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Ignorance isn’t bliss: GDPR fines loom as staff ignore IT data policies

Large swathes of staff ignoring IT policies when it comes to confidential data.

By James Nunns

UK businesses are running the risk of being hit by huge financial penalties due to their staff ignoring company policies regarding confidential data.

With the EU’s General Data Protection Regulation (GDPR) coming into force in less than a year, it’s been discovered that  8% of workers have had access to confidential information that they should not have had, whilst 24% admit to storing work information in the public cloud even though they are not permitted to.

Further findings uncovered in research from Sharp found that 23% use public file sharing sites without business approval, and  31% ignore office protocol by taking work home to complete.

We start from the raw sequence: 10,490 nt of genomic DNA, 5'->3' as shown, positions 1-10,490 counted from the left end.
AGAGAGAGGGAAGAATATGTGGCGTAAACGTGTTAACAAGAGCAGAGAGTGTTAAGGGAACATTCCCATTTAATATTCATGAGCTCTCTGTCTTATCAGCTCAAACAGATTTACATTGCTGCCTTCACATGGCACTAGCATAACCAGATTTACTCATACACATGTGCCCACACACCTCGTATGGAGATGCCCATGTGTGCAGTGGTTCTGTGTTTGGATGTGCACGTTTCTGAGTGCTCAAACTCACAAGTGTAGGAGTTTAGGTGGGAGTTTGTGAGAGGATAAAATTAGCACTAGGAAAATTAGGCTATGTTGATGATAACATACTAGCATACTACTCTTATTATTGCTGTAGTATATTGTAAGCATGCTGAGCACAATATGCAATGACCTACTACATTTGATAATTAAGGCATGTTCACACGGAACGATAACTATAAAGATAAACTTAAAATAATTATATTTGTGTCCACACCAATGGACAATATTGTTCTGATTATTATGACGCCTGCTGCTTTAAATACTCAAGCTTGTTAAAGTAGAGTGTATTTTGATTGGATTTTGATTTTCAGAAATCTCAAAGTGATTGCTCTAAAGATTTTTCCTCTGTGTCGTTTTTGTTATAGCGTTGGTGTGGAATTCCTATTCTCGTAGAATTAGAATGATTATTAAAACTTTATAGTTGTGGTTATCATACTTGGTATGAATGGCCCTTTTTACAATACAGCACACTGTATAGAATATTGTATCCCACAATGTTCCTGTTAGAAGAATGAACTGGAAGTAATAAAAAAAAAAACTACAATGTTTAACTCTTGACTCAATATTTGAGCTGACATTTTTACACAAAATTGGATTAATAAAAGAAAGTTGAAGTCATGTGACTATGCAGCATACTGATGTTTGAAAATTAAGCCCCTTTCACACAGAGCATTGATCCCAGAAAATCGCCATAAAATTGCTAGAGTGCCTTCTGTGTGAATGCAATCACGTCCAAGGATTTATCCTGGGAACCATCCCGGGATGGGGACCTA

Read more: You’ve Been Breached, What Now?

Unfortunately ignorance isn’t an adequate defence for every member of staff, especially those working in HR that are ignoring IT data policies. Sharp found that 30% of respondents who work in HR have stored information in the public cloud, ignoring policy.

Stuart Sykes, Managing Director at Sharp Business Systems, said; “It is up to businesses to find the right balance between modern ways of working and secure data sharing. When you also consider that 75% of the workforce is now mobile and 81% of employees access work documents on the go, businesses need to do more to keep up with their workers.”

IT dataThe problem is widespread, and aren’t limited to digital information. Around two third (59%) of workers reported that colleagues leave printed pages in the printer tray.

Security and privacy expert Dr Karen Renaud said: “As long as businesses continue to require or implicitly overlook insecure behaviours, security will always be sacrificed.”

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It’s clear that businesses need to significantly improve their staff training if they want to improve their security and make it even remotely possible that they will avoid breaching GDPR rules.

The research is based on the responses of 6,045 office workers across the EU, with 1,006 office workers in the UK.

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